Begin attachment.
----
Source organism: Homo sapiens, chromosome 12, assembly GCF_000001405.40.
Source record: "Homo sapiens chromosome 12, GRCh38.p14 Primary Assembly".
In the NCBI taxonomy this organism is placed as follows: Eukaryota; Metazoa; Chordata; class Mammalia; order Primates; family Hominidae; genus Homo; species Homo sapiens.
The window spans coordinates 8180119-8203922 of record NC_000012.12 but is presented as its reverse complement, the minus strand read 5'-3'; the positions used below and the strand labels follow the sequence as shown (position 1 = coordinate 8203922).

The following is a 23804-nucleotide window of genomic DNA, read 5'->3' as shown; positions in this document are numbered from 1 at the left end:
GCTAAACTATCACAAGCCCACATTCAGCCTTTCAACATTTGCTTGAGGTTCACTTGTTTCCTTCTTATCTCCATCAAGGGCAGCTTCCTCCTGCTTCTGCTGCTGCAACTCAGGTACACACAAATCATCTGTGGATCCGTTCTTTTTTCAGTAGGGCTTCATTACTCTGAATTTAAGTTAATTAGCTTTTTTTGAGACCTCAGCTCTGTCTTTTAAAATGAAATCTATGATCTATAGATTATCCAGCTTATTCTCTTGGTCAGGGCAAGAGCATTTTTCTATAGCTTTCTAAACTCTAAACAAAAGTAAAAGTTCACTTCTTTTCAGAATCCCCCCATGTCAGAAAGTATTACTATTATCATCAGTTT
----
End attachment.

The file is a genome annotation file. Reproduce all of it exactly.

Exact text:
Source organism: Homo sapiens, chromosome 12, assembly GCF_000001405.40.
Source record: "Homo sapiens chromosome 12, GRCh38.p14 Primary Assembly".
In the NCBI taxonomy this organism is placed as follows: Eukaryota; Metazoa; Chordata; class Mammalia; order Primates; family Hominidae; genus Homo; species Homo sapiens.
The window spans coordinates 8180119-8203922 of record NC_000012.12 but is presented as its reverse complement, the minus strand read 5'-3'; the positions used below and the strand labels follow the sequence as shown (position 1 = coordinate 8203922).

The following is a 23804-nucleotide window of genomic DNA, read 5'->3' as shown; positions in this document are numbered from 1 at the left end:
GCTAAACTATCACAAGCCCACATTCAGCCTTTCAACATTTGCTTGAGGTTCACTTGTTTCCTTCTTATCTCCATCAAGGGCAGCTTCCTCCTGCTTCTGCTGCTGCAACTCAGGTACACACAAATCATCTGTGGATCCGTTCTTTTTTCAGTAGGGCTTCATTACTCTGAATTTAAGTTAATTAGCTTTTTTTGAGACCTCAGCTCTGTCTTTTAAAATGAAATCTATGATCTATAGATTATCCAGCTTATTCTCTTGGTCAGGGCAAGAGCATTTTTCTATAGCTTTCTAAACTCTAAACAAAAGTAAAAGTTCACTTCTTTTCAGAATCCCCCCATGTCAGAAAGTATTACTATTATCATCAGTTT